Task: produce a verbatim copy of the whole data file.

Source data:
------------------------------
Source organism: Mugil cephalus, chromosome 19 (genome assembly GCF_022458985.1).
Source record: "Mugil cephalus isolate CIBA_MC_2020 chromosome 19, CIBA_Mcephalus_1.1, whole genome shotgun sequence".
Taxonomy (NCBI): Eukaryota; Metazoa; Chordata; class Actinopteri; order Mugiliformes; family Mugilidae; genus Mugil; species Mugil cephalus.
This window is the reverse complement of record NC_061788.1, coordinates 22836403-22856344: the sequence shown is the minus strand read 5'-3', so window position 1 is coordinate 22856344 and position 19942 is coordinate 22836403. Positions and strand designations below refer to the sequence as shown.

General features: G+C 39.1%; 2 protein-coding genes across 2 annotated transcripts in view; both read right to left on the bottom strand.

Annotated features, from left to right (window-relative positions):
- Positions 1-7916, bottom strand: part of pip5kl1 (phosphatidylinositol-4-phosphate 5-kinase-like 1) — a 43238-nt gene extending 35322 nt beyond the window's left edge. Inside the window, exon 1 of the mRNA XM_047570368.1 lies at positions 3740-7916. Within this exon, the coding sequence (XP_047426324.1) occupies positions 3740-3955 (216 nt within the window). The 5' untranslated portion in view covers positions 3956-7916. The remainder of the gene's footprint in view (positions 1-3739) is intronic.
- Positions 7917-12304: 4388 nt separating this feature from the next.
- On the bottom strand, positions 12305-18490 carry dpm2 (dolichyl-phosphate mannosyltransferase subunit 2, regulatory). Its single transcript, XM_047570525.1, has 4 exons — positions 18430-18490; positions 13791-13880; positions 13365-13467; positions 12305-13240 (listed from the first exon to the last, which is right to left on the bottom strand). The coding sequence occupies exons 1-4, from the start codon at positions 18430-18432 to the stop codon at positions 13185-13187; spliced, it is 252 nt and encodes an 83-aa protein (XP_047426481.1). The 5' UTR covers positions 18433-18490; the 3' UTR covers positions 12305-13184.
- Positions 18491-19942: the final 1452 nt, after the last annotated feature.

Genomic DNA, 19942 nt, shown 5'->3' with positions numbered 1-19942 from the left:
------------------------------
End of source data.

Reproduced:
Source organism: Mugil cephalus, chromosome 19 (genome assembly GCF_022458985.1).
Source record: "Mugil cephalus isolate CIBA_MC_2020 chromosome 19, CIBA_Mcephalus_1.1, whole genome shotgun sequence".
Taxonomy (NCBI): Eukaryota; Metazoa; Chordata; class Actinopteri; order Mugiliformes; family Mugilidae; genus Mugil; species Mugil cephalus.
This window is the reverse complement of record NC_061788.1, coordinates 22836403-22856344: the sequence shown is the minus strand read 5'-3', so window position 1 is coordinate 22856344 and position 19942 is coordinate 22836403. Positions and strand designations below refer to the sequence as shown.

General features: G+C 39.1%; 2 protein-coding genes across 2 annotated transcripts in view; both read right to left on the bottom strand.

Annotated features, from left to right (window-relative positions):
- Positions 1-7916, bottom strand: part of pip5kl1 (phosphatidylinositol-4-phosphate 5-kinase-like 1) — a 43238-nt gene extending 35322 nt beyond the window's left edge. Inside the window, exon 1 of the mRNA XM_047570368.1 lies at positions 3740-7916. Within this exon, the coding sequence (XP_047426324.1) occupies positions 3740-3955 (216 nt within the window). The 5' untranslated portion in view covers positions 3956-7916. The remainder of the gene's footprint in view (positions 1-3739) is intronic.
- Positions 7917-12304: 4388 nt separating this feature from the next.
- On the bottom strand, positions 12305-18490 carry dpm2 (dolichyl-phosphate mannosyltransferase subunit 2, regulatory). Its single transcript, XM_047570525.1, has 4 exons — positions 18430-18490; positions 13791-13880; positions 13365-13467; positions 12305-13240 (listed from the first exon to the last, which is right to left on the bottom strand). The coding sequence occupies exons 1-4, from the start codon at positions 18430-18432 to the stop codon at positions 13185-13187; spliced, it is 252 nt and encodes an 83-aa protein (XP_047426481.1). The 5' UTR covers positions 18433-18490; the 3' UTR covers positions 12305-13184.
- Positions 18491-19942: the final 1452 nt, after the last annotated feature.

Genomic DNA, 19942 nt, shown 5'->3' with positions numbered 1-19942 from the left: